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My Take: A full-blown, three-ring circus

I’ve got to hand it to the National Football League. While already the unquestioned king of the sporting landscape, the NFL is once again dominating headlines despite being right in the middle of its own offseason.
    This year’s highlight grabber –—‘Deflategate’.
When the notion of the New England Patriots — and specifically, quarterback Tom Brady — illegally deflating footballs first came to light, it seemed likely to be a just a speed bump. It was merely a talking point to bridge the off week between the conference championship games and the Super Bowl.
And even when some evidence leaked out that there really was something weird going on with the balls and that opposing teams had complained about as much in the past, it hardly seemed like any of those sparks would catch fire.
And yet, here we are.
Four months after some headline writer first patted himself on the back over his creative ‘Deflategate’ moniker. The scandal has produced staunch party lines among fans, a 238-page investigation into the Patriots and — at least for now — a four-game suspension of the league’s most recognizable player.
And honestly, that’s exactly where it should stop. It seems as though everything that needed to be found out has been found out.
    There was likely some sort of conspiracy put in place by the Patriots to not only play with underinflated balls, but to intentionally thwart the league’s protocols put into place to test the balls before the AFC Championship game. It’s also probable that Brady was aware of that scheme, whatever the details were.
    It makes no difference that there is no ‘smoking gun’ that many Patriots supporters cite as a reason to call Brady’s punishment too severe. The investigation proved guilt up to — and very likely beyond — the standard of proof that the NFL requires before jumping in with punishments.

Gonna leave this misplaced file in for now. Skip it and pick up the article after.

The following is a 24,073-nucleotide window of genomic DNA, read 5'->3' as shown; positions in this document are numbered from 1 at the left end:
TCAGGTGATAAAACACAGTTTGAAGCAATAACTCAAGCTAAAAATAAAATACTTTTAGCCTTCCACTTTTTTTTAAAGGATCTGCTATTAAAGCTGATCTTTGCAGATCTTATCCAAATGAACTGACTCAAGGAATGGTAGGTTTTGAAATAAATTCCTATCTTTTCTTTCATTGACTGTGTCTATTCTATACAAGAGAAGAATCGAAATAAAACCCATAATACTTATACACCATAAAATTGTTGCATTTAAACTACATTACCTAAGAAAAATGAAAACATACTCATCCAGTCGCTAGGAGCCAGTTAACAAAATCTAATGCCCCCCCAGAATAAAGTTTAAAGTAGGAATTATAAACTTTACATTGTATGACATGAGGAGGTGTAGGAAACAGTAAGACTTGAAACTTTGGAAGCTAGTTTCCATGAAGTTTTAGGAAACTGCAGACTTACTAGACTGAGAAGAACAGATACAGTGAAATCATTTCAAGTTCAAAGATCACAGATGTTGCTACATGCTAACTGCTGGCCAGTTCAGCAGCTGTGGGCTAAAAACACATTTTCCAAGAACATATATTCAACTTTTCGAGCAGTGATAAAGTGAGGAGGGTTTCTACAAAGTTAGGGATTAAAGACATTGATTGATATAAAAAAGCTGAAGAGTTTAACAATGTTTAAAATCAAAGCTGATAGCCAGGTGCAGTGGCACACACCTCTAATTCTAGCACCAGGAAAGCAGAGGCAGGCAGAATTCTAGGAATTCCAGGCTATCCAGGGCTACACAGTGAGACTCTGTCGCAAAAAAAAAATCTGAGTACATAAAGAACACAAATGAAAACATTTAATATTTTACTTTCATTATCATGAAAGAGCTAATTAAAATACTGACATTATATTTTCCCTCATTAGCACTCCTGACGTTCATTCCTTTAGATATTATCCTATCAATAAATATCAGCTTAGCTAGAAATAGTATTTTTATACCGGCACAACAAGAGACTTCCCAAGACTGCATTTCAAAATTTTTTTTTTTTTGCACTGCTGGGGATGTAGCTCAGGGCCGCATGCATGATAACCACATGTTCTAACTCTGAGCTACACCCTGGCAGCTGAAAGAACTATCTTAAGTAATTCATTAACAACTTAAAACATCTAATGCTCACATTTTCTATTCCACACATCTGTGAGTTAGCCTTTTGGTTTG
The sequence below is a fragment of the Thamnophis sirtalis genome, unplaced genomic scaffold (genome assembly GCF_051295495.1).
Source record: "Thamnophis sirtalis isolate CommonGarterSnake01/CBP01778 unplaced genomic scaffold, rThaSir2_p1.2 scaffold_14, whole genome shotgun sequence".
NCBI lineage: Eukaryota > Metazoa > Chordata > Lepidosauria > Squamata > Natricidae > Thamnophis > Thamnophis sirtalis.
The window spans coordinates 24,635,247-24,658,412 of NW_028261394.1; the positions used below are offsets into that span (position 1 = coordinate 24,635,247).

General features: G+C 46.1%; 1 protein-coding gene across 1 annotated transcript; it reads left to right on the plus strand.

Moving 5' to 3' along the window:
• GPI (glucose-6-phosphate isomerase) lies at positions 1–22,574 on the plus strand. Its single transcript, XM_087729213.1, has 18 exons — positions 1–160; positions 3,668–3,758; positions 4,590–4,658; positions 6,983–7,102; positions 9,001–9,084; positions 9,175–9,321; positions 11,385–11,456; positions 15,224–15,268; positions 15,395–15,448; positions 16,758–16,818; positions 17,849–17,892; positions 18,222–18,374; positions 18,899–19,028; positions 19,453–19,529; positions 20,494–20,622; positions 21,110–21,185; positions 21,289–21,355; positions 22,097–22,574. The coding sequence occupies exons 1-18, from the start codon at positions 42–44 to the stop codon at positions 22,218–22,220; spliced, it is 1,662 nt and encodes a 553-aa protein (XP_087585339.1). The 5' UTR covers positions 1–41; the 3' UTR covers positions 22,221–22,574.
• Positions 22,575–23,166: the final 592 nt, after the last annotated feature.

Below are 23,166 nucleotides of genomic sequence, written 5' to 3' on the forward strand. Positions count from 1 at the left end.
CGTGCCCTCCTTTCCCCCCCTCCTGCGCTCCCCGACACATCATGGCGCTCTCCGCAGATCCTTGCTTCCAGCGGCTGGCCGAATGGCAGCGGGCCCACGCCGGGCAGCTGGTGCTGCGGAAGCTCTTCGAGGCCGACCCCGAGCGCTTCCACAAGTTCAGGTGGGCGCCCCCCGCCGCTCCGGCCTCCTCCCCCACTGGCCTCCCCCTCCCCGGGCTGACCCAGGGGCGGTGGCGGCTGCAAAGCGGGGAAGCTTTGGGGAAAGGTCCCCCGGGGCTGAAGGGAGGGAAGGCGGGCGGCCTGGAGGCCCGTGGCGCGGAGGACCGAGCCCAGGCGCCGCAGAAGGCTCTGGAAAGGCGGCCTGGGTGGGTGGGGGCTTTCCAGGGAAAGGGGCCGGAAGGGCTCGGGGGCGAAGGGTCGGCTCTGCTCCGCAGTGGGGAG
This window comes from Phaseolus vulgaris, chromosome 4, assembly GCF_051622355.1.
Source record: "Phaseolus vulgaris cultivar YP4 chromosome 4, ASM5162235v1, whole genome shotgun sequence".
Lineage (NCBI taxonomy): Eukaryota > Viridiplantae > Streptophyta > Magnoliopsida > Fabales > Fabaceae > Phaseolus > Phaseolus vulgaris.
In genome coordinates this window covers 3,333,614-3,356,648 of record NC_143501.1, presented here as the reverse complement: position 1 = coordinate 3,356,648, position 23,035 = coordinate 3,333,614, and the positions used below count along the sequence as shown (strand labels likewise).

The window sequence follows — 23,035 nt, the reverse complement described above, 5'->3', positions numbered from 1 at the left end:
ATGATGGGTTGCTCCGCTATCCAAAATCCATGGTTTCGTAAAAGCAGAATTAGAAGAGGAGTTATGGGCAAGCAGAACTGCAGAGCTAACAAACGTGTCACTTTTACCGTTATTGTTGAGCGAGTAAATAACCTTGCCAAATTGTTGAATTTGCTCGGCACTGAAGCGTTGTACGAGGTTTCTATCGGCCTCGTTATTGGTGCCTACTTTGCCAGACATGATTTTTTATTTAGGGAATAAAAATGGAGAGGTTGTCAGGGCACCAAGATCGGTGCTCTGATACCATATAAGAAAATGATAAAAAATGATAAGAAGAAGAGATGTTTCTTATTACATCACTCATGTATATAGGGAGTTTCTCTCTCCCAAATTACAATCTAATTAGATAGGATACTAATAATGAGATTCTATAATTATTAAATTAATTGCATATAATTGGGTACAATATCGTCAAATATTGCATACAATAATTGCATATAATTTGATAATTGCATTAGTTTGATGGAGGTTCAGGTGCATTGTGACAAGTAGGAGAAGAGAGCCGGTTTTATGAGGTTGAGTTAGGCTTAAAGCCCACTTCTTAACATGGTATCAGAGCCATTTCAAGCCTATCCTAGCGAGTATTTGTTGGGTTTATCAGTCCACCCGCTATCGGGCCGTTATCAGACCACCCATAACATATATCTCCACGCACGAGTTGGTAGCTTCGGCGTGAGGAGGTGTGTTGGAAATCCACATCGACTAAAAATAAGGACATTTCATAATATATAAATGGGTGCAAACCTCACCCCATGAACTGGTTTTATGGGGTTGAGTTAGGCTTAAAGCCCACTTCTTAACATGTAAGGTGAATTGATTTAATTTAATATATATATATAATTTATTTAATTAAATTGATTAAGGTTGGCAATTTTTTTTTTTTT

Brady has every right to an appeal and would be crazy not to do so in hopes of lessening his suspension. That said, the way that Brady, his legal team and Patriots owner Robert Kraft are going about the process is making a joke out of the entire issue.
    And maybe that’s exactly what the Patriots want. The more they press the issue, the more tired average fans grow of having the scandal cut into their prime SportsCenter viewing time. Similarly, those who do soak up every ounce of discussion seem to be getting tired of the pretty shoddy excuses that the Pats are offering to explain away the findings of the Wells report. But that’s just fine with the New England camp, as the ‘everyone-is-just-out-to-get-us’ card plays well to keep their fans clamoring for a reduced penalty.
    I mean, this is the fan base that picketed police stations and courtrooms to call for the release of now-convicted murderer Aaron Hernandez. Is it really any surprise that everyone associated with the franchise is trying to move heaven and earth to aid their Hall of Fame quarterback?
    The investigation had to be done, and it was. Tom Brady’s appeal must be heard, and it will be.
    But the threat made by Kraft to take the NFL to court over the matter is just absurd. The stakes may have been higher in this matter seeing as how Brady is the face of the league, but that’s not Roger Goodell’s fault.
    The same process of interviews, investigations and deliberations were used to hand down Brady’s punishment.
    The hyperbole and borderline sense of martyrdom coming from the Patriots in response to the entire matter just feels like a whole mess of hot air. And that’s funny, because saving just a bit of that air for a dozen footballs back in January could have saved the team all of this trouble.

    Mike Anthony may be reached at (912) 489-9408.